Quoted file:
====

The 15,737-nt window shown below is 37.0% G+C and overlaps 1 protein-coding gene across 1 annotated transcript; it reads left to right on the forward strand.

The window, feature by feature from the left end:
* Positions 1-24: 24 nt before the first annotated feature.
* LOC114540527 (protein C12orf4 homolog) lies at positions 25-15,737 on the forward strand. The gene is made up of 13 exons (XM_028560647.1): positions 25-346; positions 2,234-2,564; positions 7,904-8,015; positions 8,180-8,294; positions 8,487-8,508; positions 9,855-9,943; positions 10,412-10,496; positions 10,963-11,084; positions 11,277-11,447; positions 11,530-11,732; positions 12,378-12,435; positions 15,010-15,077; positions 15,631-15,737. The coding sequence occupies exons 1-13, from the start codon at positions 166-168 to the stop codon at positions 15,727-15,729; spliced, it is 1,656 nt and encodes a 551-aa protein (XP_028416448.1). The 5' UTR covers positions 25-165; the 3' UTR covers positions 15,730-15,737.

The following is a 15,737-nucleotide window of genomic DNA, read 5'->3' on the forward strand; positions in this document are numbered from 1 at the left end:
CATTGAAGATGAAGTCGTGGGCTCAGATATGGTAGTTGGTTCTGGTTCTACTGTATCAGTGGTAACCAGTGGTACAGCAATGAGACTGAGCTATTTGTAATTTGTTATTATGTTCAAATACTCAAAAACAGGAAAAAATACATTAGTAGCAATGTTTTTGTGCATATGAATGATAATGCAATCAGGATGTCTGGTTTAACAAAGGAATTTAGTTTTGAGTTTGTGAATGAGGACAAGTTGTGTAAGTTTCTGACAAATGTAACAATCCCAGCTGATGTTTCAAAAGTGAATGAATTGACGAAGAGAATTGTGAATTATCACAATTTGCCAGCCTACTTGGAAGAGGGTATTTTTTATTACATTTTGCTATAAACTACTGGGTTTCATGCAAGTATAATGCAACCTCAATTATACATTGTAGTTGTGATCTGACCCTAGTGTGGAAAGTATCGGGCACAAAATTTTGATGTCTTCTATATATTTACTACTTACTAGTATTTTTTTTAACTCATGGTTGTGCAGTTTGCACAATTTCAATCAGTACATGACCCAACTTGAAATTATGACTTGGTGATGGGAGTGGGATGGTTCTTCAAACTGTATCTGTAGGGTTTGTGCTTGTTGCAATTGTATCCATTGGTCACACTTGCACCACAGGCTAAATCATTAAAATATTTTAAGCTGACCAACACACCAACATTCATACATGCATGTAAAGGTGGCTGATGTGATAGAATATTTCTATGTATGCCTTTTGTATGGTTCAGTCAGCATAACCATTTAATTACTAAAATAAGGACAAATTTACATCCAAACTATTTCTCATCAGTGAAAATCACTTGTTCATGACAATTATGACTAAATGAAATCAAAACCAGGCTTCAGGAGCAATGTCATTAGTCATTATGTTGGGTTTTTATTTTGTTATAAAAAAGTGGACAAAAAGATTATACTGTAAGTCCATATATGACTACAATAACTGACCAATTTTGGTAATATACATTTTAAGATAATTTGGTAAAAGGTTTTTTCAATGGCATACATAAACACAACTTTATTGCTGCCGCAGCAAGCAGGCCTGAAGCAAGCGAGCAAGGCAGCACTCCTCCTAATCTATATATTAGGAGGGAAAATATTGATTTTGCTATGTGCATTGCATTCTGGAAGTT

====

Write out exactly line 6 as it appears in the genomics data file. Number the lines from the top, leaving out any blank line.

CATTGAAGATGAAGTCGTGGGCTCAGATATGGTAGTTGGTTCTGGTTCTACTGTATCAGTGGTAACCAGTGGTACAGCAATGAGACTGAGCTATTTGTAATTTGTTATTATGTTCAAATACTCAAAAACAGGAAAAAATACATTAGTAGCAATGTTTTTGTGCATATGAATGATAATGCAATCAGGATGTCTGGTTTAACAAAGGAATTTAGTTTTGAGTTTGTGAATGAGGACAAGTTGTGTAAGTTTCTGACAAATGTAACAATCCCAGCTGATGTTTCAAAAGTGAATGAATTGACGAAGAGAATTGTGAATTATCACAATTTGCCAGCCTACTTGGAAGAGGGTATTTTTTATTACATTTTGCTATAAACTACTGGGTTTCATGCAAGTATAATGCAACCTCAATTATACATTGTAGTTGTGATCTGACCCTAGTGTGGAAAGTATCGGGCACAAAATTTTGATGTCTTCTATATATTTACTACTTACTAGTATTTTTTTTAACTCATGGTTGTGCAGTTTGCACAATTTCAATCAGTACATGACCCAACTTGAAATTATGACTTGGTGATGGGAGTGGGATGGTTCTTCAAACTGTATCTGTAGGGTTTGTGCTTGTTGCAATTGTATCCATTGGTCACACTTGCACCACAGGCTAAATCATTAAAATATTTTAAGCTGACCAACACACCAACATTCATACATGCATGTAAAGGTGGCTGATGTGATAGAATATTTCTATGTATGCCTTTTGTATGGTTCAGTCAGCATAACCATTTAATTACTAAAATAAGGACAAATTTACATCCAAACTATTTCTCATCAGTGAAAATCACTTGTTCATGACAATTATGACTAAATGAAATCAAAACCAGGCTTCAGGAGCAATGTCATTAGTCATTATGTTGGGTTTTTATTTTGTTATAAAAAAGTGGACAAAAAGATTATACTGTAAGTCCATATATGACTACAATAACTGACCAATTTTGGTAATATACATTTTAAGATAATTTGGTAAAAGGTTTTTTCAATGGCATACATAAACACAACTTTATTGCTGCCGCAGCAAGCAGGCCTGAAGCAAGCGAGCAAGGCAGCACTCCTCCTAATCTATATATTAGGAGGGAAAATATTGATTTTGCTATGTGCATTGCATTCTGGAAGTT